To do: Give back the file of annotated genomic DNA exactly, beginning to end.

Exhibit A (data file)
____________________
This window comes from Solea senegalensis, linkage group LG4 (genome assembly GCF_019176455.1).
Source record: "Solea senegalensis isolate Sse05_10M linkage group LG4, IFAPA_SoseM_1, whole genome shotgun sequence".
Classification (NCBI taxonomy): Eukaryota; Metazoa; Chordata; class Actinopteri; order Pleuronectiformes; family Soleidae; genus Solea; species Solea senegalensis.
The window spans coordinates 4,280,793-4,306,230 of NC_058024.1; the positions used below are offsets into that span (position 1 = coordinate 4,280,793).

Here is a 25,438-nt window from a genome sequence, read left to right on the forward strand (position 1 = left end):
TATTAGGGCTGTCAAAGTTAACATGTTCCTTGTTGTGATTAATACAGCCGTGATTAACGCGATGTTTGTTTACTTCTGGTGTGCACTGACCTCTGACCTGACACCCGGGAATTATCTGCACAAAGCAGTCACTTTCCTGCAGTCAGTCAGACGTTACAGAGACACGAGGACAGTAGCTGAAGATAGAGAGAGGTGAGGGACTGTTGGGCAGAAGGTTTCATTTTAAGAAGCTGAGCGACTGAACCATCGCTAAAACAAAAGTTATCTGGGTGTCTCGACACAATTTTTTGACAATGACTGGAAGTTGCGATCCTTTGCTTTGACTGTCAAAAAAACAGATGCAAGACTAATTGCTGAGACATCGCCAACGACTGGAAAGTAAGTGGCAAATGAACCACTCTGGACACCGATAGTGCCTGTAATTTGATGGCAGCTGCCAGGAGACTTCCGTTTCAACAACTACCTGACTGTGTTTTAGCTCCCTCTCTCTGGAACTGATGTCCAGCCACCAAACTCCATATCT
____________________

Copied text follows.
This window comes from Solea senegalensis, linkage group LG4 (genome assembly GCF_019176455.1).
Source record: "Solea senegalensis isolate Sse05_10M linkage group LG4, IFAPA_SoseM_1, whole genome shotgun sequence".
Classification (NCBI taxonomy): Eukaryota; Metazoa; Chordata; class Actinopteri; order Pleuronectiformes; family Soleidae; genus Solea; species Solea senegalensis.
The window spans coordinates 4,280,793-4,306,230 of NC_058024.1; the positions used below are offsets into that span (position 1 = coordinate 4,280,793).

Here is a 25,438-nt window from a genome sequence, read left to right on the forward strand (position 1 = left end):
TATTAGGGCTGTCAAAGTTAACATGTTCCTTGTTGTGATTAATACAGCCGTGATTAACGCGATGTTTGTTTACTTCTGGTGTGCACTGACCTCTGACCTGACACCCGGGAATTATCTGCACAAAGCAGTCACTTTCCTGCAGTCAGTCAGACGTTACAGAGACACGAGGACAGTAGCTGAAGATAGAGAGAGGTGAGGGACTGTTGGGCAGAAGGTTTCATTTTAAGAAGCTGAGCGACTGAACCATCGCTAAAACAAAAGTTATCTGGGTGTCTCGACACAATTTTTTGACAATGACTGGAAGTTGCGATCCTTTGCTTTGACTGTCAAAAAAACAGATGCAAGACTAATTGCTGAGACATCGCCAACGACTGGAAAGTAAGTGGCAAATGAACCACTCTGGACACCGATAGTGCCTGTAATTTGATGGCAGCTGCCAGGAGACTTCCGTTTCAACAACTACCTGACTGTGTTTTAGCTCCCTCTCTCTGGAACTGATGTCCAGCCACCAAACTCCATATCT